Marissa Aroy’s “Delano Manongs” gets a sold-out screening at CAAMFest2014 in San Francsico Sunday night. Just saw a preview of the documentary and it fills in the blanks in the Filipino-less, UFW/Cesar Chavez story.
It clearly shows how the Filipinos and the Mexican workers forged a union to fight for fairness.
Aroy’s documentary (which will be making the festival circuit and shown on PBS station KVIE-Sacramento) is in stark contrast to the new narrative feature film on Cesar Chavez opening up in your nearest 12-plex. But the multi-million dollar feature film very conveniently streamlines the UFW saga to make it seem like Chavez did it all.
Oh, a Filipino actor is seen, but it’s almost like an extra.
Accuracy is not a strong point.
In one historical scene, the feature film leaves out Filipino labor leader Larry Itliong entirely.
I asked Arroy if the filmmakers should have made Larry a more prominent part in the new commercial picture opening next week.
“It was a conscious omission,” said Arroy in a phone interview just. “And I……(long pause) ….I think it’s unfortunate not to have Larry there at the table.”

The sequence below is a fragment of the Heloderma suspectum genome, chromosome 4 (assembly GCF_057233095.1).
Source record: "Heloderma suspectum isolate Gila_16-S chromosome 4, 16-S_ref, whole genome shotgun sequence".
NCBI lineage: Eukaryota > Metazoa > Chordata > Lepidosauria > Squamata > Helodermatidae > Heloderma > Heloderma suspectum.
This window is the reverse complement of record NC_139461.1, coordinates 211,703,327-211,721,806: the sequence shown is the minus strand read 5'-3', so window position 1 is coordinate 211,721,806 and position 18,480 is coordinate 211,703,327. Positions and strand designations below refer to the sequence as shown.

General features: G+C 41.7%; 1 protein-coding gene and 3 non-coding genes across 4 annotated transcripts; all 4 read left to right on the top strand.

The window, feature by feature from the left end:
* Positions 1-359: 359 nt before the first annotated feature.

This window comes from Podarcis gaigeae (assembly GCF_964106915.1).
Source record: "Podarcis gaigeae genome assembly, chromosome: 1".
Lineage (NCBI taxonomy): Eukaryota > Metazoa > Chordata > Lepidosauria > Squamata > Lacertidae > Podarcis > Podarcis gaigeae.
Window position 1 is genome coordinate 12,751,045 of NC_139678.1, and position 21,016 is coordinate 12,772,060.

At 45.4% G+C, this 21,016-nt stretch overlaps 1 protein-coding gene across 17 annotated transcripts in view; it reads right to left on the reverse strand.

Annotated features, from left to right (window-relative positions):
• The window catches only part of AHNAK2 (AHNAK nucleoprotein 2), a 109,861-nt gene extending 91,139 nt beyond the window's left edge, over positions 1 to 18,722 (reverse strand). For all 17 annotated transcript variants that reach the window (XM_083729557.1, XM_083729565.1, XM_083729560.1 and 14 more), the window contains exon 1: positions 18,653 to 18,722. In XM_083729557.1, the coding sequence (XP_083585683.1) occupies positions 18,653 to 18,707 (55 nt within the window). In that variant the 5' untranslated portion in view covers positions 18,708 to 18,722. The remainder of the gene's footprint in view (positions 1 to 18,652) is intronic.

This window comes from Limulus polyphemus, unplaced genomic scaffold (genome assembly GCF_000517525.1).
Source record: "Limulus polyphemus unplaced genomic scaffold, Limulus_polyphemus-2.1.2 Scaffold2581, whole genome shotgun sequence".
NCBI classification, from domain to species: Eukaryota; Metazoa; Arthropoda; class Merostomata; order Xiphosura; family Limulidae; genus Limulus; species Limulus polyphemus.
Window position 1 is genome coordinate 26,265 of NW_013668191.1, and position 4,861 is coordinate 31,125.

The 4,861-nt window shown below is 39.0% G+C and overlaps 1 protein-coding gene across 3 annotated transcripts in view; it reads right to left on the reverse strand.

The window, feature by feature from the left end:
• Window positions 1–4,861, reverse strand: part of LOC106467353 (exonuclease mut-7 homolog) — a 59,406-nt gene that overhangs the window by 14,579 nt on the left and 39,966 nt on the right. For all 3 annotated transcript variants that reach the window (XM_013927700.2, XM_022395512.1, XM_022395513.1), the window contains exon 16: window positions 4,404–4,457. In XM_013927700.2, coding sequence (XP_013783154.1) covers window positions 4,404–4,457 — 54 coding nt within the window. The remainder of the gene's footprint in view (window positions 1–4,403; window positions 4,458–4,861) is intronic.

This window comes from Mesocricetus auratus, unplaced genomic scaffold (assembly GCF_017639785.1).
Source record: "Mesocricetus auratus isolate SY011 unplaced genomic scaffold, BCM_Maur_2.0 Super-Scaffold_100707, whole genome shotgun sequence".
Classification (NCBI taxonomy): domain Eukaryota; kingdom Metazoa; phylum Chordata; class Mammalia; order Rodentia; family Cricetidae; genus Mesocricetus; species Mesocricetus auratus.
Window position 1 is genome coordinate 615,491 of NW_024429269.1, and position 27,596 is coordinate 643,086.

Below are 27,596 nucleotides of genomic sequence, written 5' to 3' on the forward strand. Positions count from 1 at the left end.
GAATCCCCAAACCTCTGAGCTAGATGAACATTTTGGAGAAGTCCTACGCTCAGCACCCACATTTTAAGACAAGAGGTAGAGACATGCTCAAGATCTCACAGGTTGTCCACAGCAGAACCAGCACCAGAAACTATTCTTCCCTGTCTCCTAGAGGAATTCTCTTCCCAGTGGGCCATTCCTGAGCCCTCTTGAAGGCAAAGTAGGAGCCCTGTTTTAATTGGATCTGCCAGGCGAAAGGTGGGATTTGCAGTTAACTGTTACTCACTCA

See my post on Itliong:
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Oct. 25 is the 100th birthday of Larry Itliong, the iconic Filipino American farm worker labor leader overshadowed by Cesar Chavez. On this podcast, I interview Fred Basconcillo, a former national president of the Iron Workers Union.
Basconcillo, 76, knew Itliong and was mentored by him. Basconcillo says why Itliong was important and why he may have been overlooked by historians. He also shares stories of Itliong, including an episode that may have led to a split between Itliong and Chavez. Basconcillo says Itliong was upset Chavez treated Filipino workers differently at one site in the Coachella Valley where goonies were called in to beat up Filipino workers.
The podcast is about 13 minutes long, and was recorded on 10/22/2013 at the Philippine Consulate in San Francisco after a Filipino American History month program honoring the 69th anniversary of the Leyte Landing.( Leyte was a turning point in World War II where U.S. General Douglas MacArthur, accompanied by Sergio Osmena and Carlos Romulo, returned to liberate the Philippines).
Read more: http://aaldef.org/blog/restoring-larry-itliong-to-his-rightful-place-during-filipino-american-history-month.html
Fred Basconcillo, one of the few first generation Filipino Americans born and raised in America, at a Filipino History Month celebration of the Alvarado Project at the San Francisco Philippine Consulate.